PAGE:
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eco: 25/50 of 1520
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So-called 'smart meters' add up to little but cheaper meter reading for power companies, unless we make them, and the grid, able to deliver variable pricing that reflects the balance of electricity demand and supply. Photo: DeptfordJon via Flickr (CC BY).

Green groups must denounce the sham 'smart meter' scandal

David Toke

22nd March 2017

So-called 'smart meters' are being rolled out across the UK, writes David Toke, but they don't support the dynamic pricing that's essential to expand renewable energy and decarbonise our electricity. It's time for green NGOs to get campaigning - and not leave vital decisions to a hostile government, a failing regulator and industry insiders. more...
Who says nature is not worth valuing in economic measurements? Sadly, most mainstream economists. Photo: Golden Pond on the University of Victoria campus, BC, Canada, by Nick Kenrick via Flickr (CC BY-NC-SA).

Measures of poverty and well-being still ignore the environment - this must change

Judith Schleicher & Bhaskar Vira, University of Cambridge

15th March 2017

Orthodox economic measures like Gross Domestic product fail to measure the things that matter most, write Judith Schleicher & Bhaskar Vira: like human wellbeing and ecological health. This creates a systematic bias in 'development' policies that must urgently be addressed if we are to build an inclusive, equitable and sustainable society more...

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To end ecocide we must end femicide

Camila Rolando Mazzuca & Brototi Roy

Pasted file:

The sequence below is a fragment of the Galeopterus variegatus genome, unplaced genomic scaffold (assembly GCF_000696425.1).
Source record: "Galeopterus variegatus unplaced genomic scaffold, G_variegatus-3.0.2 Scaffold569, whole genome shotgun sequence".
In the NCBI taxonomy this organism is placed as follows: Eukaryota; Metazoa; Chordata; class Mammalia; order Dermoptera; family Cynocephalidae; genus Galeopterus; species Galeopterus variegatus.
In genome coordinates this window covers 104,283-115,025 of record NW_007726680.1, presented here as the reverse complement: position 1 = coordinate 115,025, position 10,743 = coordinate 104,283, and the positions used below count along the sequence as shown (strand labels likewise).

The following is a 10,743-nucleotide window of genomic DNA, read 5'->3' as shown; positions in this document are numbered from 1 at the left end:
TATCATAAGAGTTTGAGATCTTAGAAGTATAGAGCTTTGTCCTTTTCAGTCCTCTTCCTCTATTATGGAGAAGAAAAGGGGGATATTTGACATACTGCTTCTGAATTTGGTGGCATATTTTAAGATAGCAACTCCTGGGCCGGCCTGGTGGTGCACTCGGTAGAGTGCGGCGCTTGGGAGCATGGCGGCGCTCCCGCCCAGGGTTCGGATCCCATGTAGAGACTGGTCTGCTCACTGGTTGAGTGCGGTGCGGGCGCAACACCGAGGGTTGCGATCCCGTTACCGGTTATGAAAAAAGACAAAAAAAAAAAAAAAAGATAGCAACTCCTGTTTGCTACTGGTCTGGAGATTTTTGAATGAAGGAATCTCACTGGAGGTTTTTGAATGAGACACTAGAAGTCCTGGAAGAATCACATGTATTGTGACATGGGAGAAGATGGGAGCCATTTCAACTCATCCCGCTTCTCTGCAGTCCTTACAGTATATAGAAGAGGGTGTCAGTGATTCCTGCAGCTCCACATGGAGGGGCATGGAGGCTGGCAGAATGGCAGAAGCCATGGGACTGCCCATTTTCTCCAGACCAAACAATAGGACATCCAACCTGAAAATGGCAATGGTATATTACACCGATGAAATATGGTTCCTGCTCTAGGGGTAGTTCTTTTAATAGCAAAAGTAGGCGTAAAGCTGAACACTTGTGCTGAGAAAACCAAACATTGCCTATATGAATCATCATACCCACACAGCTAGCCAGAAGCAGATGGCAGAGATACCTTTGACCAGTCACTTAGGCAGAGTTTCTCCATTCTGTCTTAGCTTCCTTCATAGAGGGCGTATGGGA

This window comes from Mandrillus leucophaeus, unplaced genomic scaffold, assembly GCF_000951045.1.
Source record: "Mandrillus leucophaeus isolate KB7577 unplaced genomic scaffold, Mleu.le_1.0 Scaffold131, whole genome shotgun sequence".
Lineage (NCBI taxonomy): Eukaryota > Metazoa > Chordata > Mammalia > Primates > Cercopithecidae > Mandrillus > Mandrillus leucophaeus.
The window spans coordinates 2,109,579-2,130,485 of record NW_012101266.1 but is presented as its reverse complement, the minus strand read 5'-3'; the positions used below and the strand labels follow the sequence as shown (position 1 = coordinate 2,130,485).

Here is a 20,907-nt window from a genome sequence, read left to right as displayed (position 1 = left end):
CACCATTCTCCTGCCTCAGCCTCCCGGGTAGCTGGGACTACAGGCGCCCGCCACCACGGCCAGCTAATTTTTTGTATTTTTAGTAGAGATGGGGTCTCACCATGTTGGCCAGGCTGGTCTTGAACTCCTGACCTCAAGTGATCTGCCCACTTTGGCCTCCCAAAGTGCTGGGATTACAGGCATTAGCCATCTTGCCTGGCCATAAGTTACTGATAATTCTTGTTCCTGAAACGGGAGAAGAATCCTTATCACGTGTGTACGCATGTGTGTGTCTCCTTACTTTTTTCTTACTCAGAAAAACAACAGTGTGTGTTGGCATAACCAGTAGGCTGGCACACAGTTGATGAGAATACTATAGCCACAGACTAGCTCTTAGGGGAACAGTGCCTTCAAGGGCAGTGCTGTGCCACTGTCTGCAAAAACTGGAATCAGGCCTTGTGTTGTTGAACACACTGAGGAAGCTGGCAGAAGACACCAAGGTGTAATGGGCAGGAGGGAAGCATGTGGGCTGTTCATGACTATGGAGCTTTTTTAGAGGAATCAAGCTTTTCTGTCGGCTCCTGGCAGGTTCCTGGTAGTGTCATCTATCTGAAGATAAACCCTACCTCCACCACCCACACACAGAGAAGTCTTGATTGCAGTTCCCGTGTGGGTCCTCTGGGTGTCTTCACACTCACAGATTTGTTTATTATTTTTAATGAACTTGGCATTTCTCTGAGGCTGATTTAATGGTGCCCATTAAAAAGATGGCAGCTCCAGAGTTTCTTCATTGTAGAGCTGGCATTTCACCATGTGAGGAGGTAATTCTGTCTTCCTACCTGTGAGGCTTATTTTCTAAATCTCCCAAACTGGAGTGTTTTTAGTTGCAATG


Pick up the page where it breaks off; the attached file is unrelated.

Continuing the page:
3rd March, 2017

March 8 is World Women Day, but today (March 3) there's another good reason to reflect on the role of women in society, write CAMILLA ROLANDO MAZZUCA & BROTOTI ROY. On this day last year the awarded environmental activist Berta Caceres was killed more...

EARTH FESTIVALS 2017

Hazel Sillver

2nd March, 2017

Get your planner out says HAZEL SILLVER. Here's 12 eco-minded and outdoorsy festivals to book and enjoy in 2017 more...
Don't forget the microphone! An Earth Touch cameraman braves the unpleasant odour of Malgas Island to get some awesome shots, and sounds, of cape gannets. Photo: Earth Touch via Flickr (CC BY-NC-SA).

Listen up! Soundscapes reveal nature's ecological secrets

Ella Browning, UCL

8th March 2017

To find out about habitats, species and ecosystems are faring, don't just look, writes Ella Browning. Listen! Many species are hard to see, but have distinct auditory signatures, and advances in electronics suggest a future of landscapes 'wired for sound' feeding data streams for ecological analysis, not to mention detecting criminal activities from 'black' fishing to illegal logging and hunting. more...
Factory in Perafita, Porto, Portugal. Photo: José Moutinho via Flickr (CC BY).

How a toxic spill and a book launched Britain's environmental movement - the forgotten story

John Clark, University of St Andrews

22nd February 2017